Where does our food come from?

Over the past year I have become increasingly aware of where my food comes from. Where does our food come from? I went to the supermarket today and spotted satsumas from Uruguay, peppers from Chile, potatoes from America, bananas from Columbia, apples from South Africa and kiwis from New Zealand. Even my local farmer’s market imports a lot of it’s produce from far off lands.

It makes me feel so uncomfortable thinking about the air miles of my food, not to mention the probable lower nutritional content, what it’s been sprayed with and how long ago it was picked. There is of course the argument that these poorer nations need our custom, but in the back of my mind I can’t help thinking that if we didn’t use their agricultural space they’d be able to grow food for the millions starving in their own country. It’s all so confusing.

When I was younger my Mum would use a trip to the supermarket as a teaching opportunity (brave woman). She would talk to us about how the food grew, what colour it was, the shape and whereabouts the country is located.

I would say that about 70% of our food shop is fruit and veg so it feels appropriate that I should try and reduce our family’s impact on the environment. A few months ago I decided to really try and only buy fruit and veg that is grown within Europe, so at least the food miles are drastically reduced – I’m working on getting around the other issues, and sticking within our food budget. I came back with potatoes from Holland, lettuce from the UK, celery from the UK, strawberries from Spain, courgettes from Spain, broccoli from Holland, oranges from Spain, spinach from the UK and pears from Holland. Makes me feel much more at ease.

Understandably, organic produce is usually grown much closer to home as it’s not sprayed with harsh preservative pesticides. I did try for a few months getting organic fruit and veg boxes delivered from company Abel & Cole but with no amount of money jiggling could I keep within our monthly food budget. The other big organic delivery company in the UK is Riverford’s. Both Abel & Cole and Riverford’s can deliver all manner of organic food produced close to your home – milk, bread, cheese, smoothies,chocolate etc.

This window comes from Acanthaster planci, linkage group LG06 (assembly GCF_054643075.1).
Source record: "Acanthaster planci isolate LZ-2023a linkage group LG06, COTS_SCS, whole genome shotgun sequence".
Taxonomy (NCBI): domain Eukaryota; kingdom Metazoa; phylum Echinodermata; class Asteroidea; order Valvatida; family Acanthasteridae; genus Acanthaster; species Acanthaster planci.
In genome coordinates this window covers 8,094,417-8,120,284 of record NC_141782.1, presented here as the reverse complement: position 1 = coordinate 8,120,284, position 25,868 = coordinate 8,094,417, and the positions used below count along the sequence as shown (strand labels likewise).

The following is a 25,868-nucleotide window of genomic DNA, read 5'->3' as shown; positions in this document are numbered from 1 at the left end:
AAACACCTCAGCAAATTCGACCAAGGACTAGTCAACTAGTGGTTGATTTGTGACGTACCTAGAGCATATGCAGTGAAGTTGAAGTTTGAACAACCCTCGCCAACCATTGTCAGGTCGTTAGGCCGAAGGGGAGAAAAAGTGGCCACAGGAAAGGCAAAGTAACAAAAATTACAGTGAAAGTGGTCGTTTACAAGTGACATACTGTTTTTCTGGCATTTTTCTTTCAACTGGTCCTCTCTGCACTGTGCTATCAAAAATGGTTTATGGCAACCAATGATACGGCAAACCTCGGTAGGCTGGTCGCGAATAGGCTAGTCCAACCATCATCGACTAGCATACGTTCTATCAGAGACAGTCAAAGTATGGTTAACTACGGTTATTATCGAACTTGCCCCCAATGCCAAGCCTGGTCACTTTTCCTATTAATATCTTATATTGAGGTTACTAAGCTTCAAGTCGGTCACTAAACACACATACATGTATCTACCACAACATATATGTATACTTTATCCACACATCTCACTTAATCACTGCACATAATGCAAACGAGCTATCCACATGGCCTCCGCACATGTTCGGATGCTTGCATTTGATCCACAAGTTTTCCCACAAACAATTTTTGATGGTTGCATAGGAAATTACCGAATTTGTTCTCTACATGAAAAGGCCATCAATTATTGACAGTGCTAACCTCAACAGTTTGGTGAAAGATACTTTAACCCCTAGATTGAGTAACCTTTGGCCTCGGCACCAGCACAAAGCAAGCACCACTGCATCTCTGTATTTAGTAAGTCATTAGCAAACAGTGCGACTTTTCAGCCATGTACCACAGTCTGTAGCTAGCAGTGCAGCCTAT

There really is no denying that organic food tastes much more delicious than it’s non-organic equivalent…particularly tomatoes, berries and carrots. My husband remembers the special moment he tasted the most gorgeous blood oranges in the world – they really were divine. In the meantime, I will eagerly look forward to a pay rise and the day my fridge is rammed with organic fruit and veg! Paradise!

where does our food come from

E xx



  1. 20th May 2013 / 5:38 pm

    I agree with you, it’s always so hard knowing your fruits & vegetables have been grown so far from home. Especially with the toxins, bacteria and what not. Organic is always the better choice but I find that when on a budget, it works to stick to the “dirty dozen” rule. The dirty dozen rule is basically just a list of fruits & vegetables that you should avoid buying unless they’re organic. This list can be found here http://www.eatingwell.com/food_news_origins/organic_natural/dirty_dozen_plus_14_foods_you_should_buy_organic. I hope that helps a bit!

    • 20th May 2013 / 6:08 pm

      Thank you so much for your lovely comment. I’ve heard of the ‘dirty dozen’ before and you have reminded me that I need to memorise it asap! Thanks for the link. I will be checking it out! 🙂

  2. Helen
    21st May 2013 / 12:33 am

    Esther do you have a garden? Try to make room for a few vegetable plants. Green houses come in all sizes now and once you have made the initial investment you are looking at very cheap and extremely delicious produce, lovely experiences with your children, and free therapy (nothing like working in the garden to make life right again). We have broccoli and cauliflower in right now. Tomatoes and squash go in next week, two peach trees and one apple. The peaches should be glorious this year!!! Let us know what you come up with 🙂

    • Helen
      21st May 2013 / 12:42 am

      I also have a rhubarb plant that has gone berserk. Haven’t decided what to do with it yet…..

      • 21st May 2013 / 8:10 am

        Helen! Thanks. We do have a very tiny garden and last year grew lots of onions, cabbages and green beans. There’s really not room for much more, unless I swap the shed for a greenhouse (tempting). Going to do courgettes and squash this year…our herb garden is the only bit that seems to thrive and the sunlight isn’t great either. I applied for an allotment about a year ago – the waiting list is between 2-3 years! 🙁 I love stewed rhubarb in my porridge! x

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